Question: What is one of your favorite frivolous blessings?

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Busyness: the Pursuit of Happiness

Nov7

The final lie that I believe keeps us running at a frantic pace is the notion that happiness is our highest purpose. And by happiness we mean an absence of pain, anger, or sorrow. And so, instead of stopping to deal with the inevitable wounds, disappointments, and failures of life, we run. We numb ourselves with activity and distractions. We skip like a stone along the surface of life, knowing that if we slow down we will sink into the murky depths below.

Because at heart most of us are filled with fear. We are haunted by ghosts of the past and the monsters lurking in our own souls. We are too afraid of the voices in our own heads to be alone and quiet with ourselves. We dread the darkness too much to accept it as a normal part of life.

Our Christian heritage, unfortunately, reinforces these lies. Spouting verses such as “Consider it pure joy whenever you face trials…” and “In everything give thanks…” we mask our inner turmoil with brave smiles and fever-bright eyes. There are certain emotions that mature Christians are not supposed to feel—be it anger, fear, doubt, despair—and so we do our best deny their existence. We look askance at those who aren’t living in “victory.”

The tragedy of this deception is two-fold.

First of all, we rob ourselves of the very thing we want: true, lasting, deep happiness. It is as if, instead of facing the pain of pulling out a splinter, we choose to leave it in. And so the offending sliver continues to fester, prick, irritate, infect.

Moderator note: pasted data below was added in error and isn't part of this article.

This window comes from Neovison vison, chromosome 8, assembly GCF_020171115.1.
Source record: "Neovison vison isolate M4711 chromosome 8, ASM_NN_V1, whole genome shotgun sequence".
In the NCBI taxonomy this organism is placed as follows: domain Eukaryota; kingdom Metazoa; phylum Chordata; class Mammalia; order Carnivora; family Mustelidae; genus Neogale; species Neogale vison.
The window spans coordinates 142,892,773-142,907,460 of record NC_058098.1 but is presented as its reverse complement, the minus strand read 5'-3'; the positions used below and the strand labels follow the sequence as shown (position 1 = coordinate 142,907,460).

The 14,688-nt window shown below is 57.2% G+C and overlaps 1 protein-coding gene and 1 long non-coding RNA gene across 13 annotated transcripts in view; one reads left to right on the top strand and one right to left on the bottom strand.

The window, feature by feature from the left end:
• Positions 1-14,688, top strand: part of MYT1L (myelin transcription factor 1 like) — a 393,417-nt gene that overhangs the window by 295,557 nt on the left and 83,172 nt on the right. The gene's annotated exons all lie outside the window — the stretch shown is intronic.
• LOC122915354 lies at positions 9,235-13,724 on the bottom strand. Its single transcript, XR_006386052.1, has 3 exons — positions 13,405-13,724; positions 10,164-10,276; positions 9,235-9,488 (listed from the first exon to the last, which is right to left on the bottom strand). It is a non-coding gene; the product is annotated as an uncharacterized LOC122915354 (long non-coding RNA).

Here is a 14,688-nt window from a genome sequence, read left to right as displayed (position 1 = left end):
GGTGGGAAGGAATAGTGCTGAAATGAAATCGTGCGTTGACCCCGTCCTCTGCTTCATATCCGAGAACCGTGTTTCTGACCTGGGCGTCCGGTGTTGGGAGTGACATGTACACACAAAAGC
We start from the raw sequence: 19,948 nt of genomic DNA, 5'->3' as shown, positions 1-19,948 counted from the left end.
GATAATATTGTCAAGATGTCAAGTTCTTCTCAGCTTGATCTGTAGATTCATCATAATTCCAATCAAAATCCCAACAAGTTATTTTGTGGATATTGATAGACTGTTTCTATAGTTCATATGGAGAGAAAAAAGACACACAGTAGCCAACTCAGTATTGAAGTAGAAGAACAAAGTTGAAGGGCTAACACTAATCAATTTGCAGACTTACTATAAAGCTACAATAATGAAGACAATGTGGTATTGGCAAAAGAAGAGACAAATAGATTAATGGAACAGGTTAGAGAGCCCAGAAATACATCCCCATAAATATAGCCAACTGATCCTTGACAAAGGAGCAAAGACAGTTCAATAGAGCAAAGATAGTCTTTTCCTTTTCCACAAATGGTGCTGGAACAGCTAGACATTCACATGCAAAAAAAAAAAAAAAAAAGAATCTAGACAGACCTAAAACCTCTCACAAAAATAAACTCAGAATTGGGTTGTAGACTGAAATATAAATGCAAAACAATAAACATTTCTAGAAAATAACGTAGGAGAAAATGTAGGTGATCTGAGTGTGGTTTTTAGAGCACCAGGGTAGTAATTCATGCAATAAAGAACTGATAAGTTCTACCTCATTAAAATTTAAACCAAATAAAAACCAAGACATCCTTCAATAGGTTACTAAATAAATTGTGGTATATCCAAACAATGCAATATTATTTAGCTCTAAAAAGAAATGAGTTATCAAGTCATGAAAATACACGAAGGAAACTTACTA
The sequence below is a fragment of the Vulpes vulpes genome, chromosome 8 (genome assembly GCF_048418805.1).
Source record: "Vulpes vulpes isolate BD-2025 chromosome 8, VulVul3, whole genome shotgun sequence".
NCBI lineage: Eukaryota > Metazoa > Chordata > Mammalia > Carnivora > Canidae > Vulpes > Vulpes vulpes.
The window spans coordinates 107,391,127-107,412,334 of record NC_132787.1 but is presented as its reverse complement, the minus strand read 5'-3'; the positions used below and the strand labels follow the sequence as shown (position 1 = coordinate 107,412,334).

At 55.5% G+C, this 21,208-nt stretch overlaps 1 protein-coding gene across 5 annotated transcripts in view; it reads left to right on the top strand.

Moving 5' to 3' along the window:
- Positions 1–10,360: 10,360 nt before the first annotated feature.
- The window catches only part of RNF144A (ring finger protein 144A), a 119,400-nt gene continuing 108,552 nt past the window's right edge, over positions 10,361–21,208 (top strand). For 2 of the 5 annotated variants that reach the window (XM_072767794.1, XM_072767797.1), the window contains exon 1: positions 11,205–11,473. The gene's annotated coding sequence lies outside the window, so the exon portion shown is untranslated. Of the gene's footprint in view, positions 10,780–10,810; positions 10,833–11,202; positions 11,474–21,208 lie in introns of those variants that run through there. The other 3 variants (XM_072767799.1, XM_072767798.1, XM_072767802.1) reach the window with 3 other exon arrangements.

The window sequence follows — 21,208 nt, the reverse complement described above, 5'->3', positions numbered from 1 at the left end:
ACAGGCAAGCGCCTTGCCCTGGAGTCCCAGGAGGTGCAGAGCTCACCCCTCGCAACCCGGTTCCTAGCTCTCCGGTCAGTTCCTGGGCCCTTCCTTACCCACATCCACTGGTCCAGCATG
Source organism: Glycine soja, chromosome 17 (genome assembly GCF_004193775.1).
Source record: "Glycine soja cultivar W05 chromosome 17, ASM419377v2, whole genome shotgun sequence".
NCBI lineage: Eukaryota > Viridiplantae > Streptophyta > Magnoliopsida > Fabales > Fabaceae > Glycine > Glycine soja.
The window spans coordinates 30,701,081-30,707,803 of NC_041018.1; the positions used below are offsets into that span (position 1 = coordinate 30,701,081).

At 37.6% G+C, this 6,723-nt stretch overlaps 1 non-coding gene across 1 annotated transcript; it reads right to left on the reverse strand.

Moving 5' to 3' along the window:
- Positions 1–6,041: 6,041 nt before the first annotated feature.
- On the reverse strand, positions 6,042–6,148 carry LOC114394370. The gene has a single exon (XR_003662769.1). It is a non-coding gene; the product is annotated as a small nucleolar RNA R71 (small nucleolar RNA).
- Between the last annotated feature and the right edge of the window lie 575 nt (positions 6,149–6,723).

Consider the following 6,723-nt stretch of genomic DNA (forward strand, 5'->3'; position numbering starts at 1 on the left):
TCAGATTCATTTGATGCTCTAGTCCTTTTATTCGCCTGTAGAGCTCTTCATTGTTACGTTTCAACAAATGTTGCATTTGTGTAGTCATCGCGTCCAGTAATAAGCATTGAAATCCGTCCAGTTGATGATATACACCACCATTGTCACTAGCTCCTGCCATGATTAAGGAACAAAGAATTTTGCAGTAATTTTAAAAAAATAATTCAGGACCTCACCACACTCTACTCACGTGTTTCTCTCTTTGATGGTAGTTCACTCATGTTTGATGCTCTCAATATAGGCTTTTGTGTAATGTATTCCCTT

This gives me new insight on the beatitude, “Blessed are they who mourn, for they shall be comforted.” What a strange “blessing.” Nobody wants to feel the gut-wrenching pain of grief. But the point is that grief will come, and unless we allow ourselves to mourn truly, deeply, authentically, we will never experience genuine comfort.

One man who was struck with huge tragedy reflected later that, “…the quickest way to reach the sun and the light of day is not to run west chasing after it, but to head east into the darkness until you finally reach the sunrise.” (Gerald Sittser, quoted in Emotionally Healthy Spirituality by Peter Scazzero) Unfortunately, many choose the dim haze of twilight over the black darkness of night, and thus never get to see the dawn.

Secondly, by denying certain parts of ourselves and our existence, we actually rob ourselves of a deep relationship with God. Throughout the ages theologians have asserted that a true knowledge of God is dependent on a true knowledge of self, and vice versa. In The Gift of Being Yourself, David Benner explains that “…people who are afraid to look deeply at themselves will of course be equally afraid to look deeply at God.”

God is truth, and requires that we be authentic with others, with ourselves, and most of all with Him. He wants us to, as C. S. Lewis writes, “…lay before Him what is in us, not what ought to be in us.” He wants us to give ourselves to Him fully. Fully. That means even the ugliest, nastiest, most wounded bits of us. This requires time, and honesty, and courage. But imagine the joy when we open our darkest corners to His light and find ourselves fully loved. Fully. Without performance or pretense.  Our truest happiness is obtained; we need run no further. And we are one step closer to really knowing God.